liverfluke

cervushunter

Well-Known Member
Hi morena,
we spoke a while ago and i described what i thought was liverfluke in a roe deer that i shot. Without photos you acknowledged that it probably was and also you said that it was not as common in red, also that if i came across it again that i should take a photo.
Well yesterday morning i had a hind and calf both were in good condition and behaving normally until shot!
Upon inspecting the gralloch of the stag calf i noticed that things were moving on the liver and coming out of the orifices and they were present inside the liver in holes presumable made by the fluke. Stuff of nightmares these little creatures. By the way 30 miles seperates the roe and the red that i have seen it in. Could you confirm that it is liverfluke please
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Also the liver had whitish edges to it and it was smooth to cut through
 

morena

Well-Known Member
Hi cervushunter,
Thank you for your brilliant photo of as you said liver fluke. This is the best photo I have seen. This is a massive infection and as you say the calf was in good condition so bearing out that reds tolerate a higher burden than roe. You don't get so called pipestem thickening in reds although the adult flukes are not shed so readily as in roe. They hang around longer. This animal was obviously grazing where there is a large population of snails.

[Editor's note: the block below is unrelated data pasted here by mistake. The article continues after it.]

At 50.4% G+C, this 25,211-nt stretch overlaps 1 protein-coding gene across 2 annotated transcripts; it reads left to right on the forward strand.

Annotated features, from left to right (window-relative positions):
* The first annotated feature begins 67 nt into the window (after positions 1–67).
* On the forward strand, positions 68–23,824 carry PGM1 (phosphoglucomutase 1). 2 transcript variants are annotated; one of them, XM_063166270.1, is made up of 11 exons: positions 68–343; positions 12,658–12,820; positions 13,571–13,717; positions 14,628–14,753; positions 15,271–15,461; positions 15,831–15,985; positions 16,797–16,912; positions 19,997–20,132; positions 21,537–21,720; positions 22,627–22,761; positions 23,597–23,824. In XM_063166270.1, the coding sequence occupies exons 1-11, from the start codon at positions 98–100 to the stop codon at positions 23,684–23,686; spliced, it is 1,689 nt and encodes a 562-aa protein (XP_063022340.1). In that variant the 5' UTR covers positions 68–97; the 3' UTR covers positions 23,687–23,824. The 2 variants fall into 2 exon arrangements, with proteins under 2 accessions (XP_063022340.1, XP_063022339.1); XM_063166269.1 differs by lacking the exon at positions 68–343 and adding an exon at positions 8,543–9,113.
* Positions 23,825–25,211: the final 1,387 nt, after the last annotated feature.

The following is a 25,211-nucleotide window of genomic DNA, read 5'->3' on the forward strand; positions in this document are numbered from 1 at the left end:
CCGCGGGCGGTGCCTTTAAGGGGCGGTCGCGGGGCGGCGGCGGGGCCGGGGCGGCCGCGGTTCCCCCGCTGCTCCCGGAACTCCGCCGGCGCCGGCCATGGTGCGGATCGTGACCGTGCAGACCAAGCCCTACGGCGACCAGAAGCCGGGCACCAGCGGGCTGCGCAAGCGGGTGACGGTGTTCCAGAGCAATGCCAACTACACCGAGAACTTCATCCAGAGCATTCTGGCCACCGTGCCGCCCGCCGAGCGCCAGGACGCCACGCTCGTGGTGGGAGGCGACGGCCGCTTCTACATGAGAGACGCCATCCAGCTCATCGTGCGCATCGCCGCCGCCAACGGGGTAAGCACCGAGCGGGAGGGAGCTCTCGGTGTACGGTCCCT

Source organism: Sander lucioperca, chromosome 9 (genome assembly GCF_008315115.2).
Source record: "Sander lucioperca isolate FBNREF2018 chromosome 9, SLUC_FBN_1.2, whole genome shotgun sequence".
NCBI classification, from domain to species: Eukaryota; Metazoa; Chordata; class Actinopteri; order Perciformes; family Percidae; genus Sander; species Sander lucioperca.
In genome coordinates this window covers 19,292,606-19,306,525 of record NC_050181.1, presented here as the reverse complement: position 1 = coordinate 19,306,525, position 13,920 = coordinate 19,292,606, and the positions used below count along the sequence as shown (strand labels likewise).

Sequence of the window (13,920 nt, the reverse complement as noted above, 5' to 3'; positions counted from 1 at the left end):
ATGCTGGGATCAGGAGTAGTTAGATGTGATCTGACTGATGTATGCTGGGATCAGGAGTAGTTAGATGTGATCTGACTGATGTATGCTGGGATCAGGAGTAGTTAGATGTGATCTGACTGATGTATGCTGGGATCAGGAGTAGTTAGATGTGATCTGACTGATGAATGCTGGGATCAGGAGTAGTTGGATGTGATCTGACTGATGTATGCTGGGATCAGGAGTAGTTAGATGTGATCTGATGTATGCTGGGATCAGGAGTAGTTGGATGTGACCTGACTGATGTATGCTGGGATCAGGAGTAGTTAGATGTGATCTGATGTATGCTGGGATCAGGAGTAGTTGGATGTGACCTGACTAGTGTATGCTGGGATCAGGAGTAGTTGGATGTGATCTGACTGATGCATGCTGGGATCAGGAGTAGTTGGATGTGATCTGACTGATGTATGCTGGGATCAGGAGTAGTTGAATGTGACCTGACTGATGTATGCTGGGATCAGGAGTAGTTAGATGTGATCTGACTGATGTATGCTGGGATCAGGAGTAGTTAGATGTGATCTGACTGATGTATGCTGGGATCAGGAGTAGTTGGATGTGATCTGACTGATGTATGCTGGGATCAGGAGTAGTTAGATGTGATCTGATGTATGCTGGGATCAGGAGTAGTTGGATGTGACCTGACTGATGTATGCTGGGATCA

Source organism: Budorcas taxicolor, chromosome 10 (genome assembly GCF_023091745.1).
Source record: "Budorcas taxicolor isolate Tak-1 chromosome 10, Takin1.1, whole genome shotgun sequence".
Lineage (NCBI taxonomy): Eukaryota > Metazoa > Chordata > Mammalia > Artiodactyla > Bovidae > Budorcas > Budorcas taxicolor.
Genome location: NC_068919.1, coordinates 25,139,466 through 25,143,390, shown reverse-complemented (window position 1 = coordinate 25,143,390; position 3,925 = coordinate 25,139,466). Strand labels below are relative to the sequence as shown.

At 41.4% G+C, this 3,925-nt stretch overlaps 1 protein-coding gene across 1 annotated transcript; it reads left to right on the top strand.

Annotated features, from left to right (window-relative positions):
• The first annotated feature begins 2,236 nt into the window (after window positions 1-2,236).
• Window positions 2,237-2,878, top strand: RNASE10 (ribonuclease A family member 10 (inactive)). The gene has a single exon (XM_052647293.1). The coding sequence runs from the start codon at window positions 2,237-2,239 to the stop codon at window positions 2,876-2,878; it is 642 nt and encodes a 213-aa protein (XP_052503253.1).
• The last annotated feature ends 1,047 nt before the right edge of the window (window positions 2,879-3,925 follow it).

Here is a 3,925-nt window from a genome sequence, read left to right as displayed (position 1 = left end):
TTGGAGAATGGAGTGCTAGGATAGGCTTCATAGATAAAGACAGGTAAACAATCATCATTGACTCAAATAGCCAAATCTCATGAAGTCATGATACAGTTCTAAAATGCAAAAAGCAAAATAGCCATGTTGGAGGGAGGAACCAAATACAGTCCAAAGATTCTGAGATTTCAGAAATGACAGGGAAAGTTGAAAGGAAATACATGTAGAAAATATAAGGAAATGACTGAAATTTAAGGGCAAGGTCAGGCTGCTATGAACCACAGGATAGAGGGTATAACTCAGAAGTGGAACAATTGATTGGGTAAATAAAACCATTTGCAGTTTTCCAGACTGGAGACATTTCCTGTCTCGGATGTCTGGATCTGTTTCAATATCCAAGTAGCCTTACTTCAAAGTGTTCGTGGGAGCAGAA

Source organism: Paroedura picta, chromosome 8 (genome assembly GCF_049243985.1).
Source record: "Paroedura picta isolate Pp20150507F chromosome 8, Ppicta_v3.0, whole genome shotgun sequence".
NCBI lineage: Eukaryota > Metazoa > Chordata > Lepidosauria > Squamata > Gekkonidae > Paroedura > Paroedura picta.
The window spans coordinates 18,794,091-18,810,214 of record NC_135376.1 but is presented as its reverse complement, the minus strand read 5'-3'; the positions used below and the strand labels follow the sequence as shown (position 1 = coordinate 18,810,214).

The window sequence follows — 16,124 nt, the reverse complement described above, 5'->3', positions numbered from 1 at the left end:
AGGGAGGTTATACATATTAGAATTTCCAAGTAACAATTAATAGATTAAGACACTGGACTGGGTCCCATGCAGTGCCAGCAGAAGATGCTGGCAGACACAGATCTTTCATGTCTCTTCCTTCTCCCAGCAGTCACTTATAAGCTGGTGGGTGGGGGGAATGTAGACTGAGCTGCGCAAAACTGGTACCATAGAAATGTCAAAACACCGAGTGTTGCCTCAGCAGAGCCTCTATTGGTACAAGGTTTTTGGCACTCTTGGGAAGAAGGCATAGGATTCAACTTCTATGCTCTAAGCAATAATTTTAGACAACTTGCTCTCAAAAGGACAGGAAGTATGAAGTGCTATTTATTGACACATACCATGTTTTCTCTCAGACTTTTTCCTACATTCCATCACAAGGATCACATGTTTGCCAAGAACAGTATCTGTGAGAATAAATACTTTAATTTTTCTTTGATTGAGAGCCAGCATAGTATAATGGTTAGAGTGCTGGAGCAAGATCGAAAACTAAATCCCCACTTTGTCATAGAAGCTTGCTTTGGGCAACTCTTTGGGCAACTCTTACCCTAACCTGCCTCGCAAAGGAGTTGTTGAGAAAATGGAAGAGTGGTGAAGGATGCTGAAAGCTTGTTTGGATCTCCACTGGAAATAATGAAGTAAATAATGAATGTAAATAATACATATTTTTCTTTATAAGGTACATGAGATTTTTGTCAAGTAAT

Thanks once again for taking the trouble to post.
morena
 

nell

Well-Known Member
You sure got some fluke there mate :)
Unusual that the liver was smooth to cut though, as the fluke live in the bile ducts thier movment irritates the bile duct walls causing them to calcify which normally gives a gritty feeling when cut into, this is often a good sign a liver is flukey even if there seems to be no fluke present..

NELL
 

morena

Well-Known Member
What nell is describing is the roe liver response to fluke which is different to reds.
m
 

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